Jessica Watterson MPH ’11, PhD student in Health Policy: Taking every opportunity to try to improve lives Watterson worked on on several health projects while in India, including as a health educator at non-profit Children’s Resolution and Women’s Learning Society.

Jessica Watterson remembers becoming aware of the concept of privilege at age 7. Born in Germany, her parents moved her to Colorado when she was an infant, and she grew up in the United States. But at age 7, her family moved to the Caribbean because her father was attending medical school there. He drove her to school and she noticed they were passing other students who had to walk, sometimes far distances.

“Being out of the United States for the first time as a child, I was exposed to more things,” she said. “Realizing others were less fortunate than me made me determined to help them. I decided I wanted to contribute to the world in a positive way.”

This newfound determination eventually led Watterson to New York University to earn a bachelor’s degree in Biochemistry with the idea of becoming a doctor like her father. But some public health courses altered her path.

“Before that, I thought in order to work in health, you had to be a clinician,” she said. “But I immediately loved the focus on prevention and addressing issues at a population level. It makes so much more sense to me to improve our community, improve the environment, improve things all at once instead of just the individual.”

After graduating from NYU, Watterson worked as a health educator at a small nonprofit in India called Children’s Resolution and Women’s Learning Society and taught health topics such as family planning and breastfeeding. She also worked with Doctors without Borders in New York as a communications intern and helped with events and monitoring press coverage.

Jessica Watterson

Watterson was drawn to the UC Berkeley School of Public Health for its reputation as being committed to social justice and having close ties to the surrounding community, as opposed to being an “ivory tower.” She earned her MPH in Health Policy and Management in 2011. One course that has stuck with her was a class on mHealth taught by Caricia Catalani.

“I was fascinated by the innovative health applications that mobile phones were being used for around the world,” she said. The class sparked her interest in health and technology, an area she continues to conduct research in as a Health Policy PhD student.

The “fantastic” mentors and faculty members enticed Watterson to come back to the School of Public Health for the Health Policy PhD program.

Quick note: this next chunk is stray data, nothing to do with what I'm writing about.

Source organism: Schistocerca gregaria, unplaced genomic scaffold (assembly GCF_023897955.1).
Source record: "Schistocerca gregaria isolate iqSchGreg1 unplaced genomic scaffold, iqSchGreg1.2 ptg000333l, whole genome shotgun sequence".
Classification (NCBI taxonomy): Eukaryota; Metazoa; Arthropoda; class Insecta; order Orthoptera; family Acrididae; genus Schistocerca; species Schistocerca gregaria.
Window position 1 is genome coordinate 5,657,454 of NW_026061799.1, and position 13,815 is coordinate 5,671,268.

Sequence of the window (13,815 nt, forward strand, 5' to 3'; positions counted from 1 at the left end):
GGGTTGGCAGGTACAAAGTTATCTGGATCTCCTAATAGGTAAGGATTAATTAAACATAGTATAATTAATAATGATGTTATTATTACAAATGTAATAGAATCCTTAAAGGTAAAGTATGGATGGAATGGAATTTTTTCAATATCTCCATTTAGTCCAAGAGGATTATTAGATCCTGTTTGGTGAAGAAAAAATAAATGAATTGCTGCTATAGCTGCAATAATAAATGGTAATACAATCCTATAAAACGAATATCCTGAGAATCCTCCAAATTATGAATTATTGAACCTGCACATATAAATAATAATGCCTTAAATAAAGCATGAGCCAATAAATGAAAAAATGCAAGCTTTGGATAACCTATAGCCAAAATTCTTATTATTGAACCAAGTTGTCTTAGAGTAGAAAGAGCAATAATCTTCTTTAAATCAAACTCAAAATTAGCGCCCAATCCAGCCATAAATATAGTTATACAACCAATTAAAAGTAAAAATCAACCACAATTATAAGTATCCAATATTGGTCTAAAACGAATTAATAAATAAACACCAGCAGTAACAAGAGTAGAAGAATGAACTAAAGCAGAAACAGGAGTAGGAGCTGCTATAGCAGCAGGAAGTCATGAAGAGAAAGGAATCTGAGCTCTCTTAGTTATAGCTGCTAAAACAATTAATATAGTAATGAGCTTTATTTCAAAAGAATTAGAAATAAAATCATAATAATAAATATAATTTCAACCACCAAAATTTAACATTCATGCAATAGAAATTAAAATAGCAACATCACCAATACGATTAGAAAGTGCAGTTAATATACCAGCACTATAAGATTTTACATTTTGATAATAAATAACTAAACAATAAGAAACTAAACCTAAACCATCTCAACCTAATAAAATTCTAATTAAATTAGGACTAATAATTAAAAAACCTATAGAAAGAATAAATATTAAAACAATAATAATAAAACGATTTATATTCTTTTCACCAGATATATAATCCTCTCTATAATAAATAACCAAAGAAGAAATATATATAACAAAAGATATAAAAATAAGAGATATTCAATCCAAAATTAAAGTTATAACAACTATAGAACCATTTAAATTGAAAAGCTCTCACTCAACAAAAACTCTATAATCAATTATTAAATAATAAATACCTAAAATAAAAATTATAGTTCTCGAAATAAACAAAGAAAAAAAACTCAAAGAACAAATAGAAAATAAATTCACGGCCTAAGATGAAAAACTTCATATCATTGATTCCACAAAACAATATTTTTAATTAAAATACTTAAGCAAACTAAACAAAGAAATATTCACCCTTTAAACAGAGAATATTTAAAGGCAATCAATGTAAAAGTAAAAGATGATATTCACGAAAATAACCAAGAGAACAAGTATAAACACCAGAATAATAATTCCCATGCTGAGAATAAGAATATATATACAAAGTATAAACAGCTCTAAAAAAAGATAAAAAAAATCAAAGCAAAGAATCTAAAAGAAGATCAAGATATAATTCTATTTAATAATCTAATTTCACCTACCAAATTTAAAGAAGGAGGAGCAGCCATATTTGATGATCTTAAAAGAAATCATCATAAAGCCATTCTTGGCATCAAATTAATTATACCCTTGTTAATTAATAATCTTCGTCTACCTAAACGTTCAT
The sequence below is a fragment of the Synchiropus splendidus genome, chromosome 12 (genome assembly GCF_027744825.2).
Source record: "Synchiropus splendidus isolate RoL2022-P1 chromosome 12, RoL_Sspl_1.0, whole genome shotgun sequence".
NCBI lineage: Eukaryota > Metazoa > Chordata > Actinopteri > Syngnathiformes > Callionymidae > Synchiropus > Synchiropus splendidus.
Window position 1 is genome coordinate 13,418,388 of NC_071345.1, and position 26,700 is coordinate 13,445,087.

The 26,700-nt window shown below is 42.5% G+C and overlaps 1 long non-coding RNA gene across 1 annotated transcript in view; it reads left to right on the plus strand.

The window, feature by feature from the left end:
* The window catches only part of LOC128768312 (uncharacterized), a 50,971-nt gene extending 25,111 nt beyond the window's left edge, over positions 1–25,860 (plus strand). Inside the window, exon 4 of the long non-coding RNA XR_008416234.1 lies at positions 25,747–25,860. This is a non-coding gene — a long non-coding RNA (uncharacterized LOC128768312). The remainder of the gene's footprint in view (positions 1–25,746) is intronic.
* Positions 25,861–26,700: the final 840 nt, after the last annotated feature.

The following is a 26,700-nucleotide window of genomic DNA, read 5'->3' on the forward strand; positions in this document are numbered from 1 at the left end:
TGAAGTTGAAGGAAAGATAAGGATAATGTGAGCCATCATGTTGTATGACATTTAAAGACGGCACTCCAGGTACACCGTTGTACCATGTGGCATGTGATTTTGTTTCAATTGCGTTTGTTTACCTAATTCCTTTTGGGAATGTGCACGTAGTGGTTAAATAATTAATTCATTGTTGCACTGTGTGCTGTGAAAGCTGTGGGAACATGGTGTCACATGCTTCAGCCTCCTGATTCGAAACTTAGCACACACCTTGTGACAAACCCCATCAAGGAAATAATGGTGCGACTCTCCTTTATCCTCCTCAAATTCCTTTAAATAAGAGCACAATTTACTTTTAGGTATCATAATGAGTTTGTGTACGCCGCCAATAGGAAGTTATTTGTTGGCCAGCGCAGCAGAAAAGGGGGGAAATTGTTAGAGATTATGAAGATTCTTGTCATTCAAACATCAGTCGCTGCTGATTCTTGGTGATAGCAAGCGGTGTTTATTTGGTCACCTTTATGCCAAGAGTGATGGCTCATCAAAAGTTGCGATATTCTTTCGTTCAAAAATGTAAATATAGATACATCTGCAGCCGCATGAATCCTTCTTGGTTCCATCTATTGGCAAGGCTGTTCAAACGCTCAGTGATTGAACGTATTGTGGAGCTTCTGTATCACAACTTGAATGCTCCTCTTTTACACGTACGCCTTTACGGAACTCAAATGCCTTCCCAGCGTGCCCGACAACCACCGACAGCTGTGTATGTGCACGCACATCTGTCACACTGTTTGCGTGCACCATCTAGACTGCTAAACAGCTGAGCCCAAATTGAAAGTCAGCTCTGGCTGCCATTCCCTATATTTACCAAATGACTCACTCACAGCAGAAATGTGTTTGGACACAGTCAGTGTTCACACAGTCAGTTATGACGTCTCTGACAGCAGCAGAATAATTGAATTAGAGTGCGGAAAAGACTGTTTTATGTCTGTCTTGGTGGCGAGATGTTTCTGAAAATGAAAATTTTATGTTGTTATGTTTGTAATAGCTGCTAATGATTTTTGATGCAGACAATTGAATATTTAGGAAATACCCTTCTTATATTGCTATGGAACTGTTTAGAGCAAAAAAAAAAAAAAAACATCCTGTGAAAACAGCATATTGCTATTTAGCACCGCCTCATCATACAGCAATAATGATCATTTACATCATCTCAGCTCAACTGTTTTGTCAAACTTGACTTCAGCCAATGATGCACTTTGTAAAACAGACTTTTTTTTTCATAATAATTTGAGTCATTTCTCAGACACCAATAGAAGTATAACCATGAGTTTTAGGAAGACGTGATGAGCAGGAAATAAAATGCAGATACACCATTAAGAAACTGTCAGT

“I really like the faculty’s support and cross-disciplinary work at the School,” said Watterson. “Both during my MPH and PhD programs, faculty have consistently been very open to meeting with and working with students. I think this collaborative atmosphere is so important for an environment that fosters learning.”

Watterson said she appreciated the diverse backgrounds of the faculty and close ties the school holds with other schools on campus. Because of that, she had the opportunity to take classes at the Goldman School of Public Policy, Haas School of Business, the Political Science department, Psychology department, Education department, and more. In addition, she has worked in teams with economists, engineers, computer scientists, and psychologists, among others.

Currently, she is researching the factors that influence health information (HIT) innovations on improving care or health outcomes. Watterson said though the use of HIT innovations (like electronic medical records, telemedicine, and mHealth tools) is increasing around the world, relatively little is understood about which innovations are effective at improving outcomes and how they do so. Watterson aims to fill this gap in the literature.

“Being a part of the School of Public Health means being involved in projects, programs and research that strives to improve people’s lives,” said Watterson. “The commitment of my fellow students, staff, and faculty to improving health, particularly of marginalized communities, is incredibly inspiring.”

In the future, Watterson hopes to work on maternal health issues. She believes women dying in childbirth is one of the world’s biggest public health problems, and wants to see it solved in her generation.

“It’s not really a technology issue, it’s improving health systems and making sure everyone has access to the technology we already have,” she said. “We need better health programs around the world.”

Her advice to students at Berkeley is to embrace meeting new people and trying new things.

“As a student you get so many opportunities to try new research methods, to attend talks or classes on topics you’ve never thought about, or to reach out to someone who does fascinating work and they are often willing to talk with you,” said Watterson. “In my experience, these opportunities are not as widespread when you are not a student, so I would say to try to make the most of it while you’re here!”

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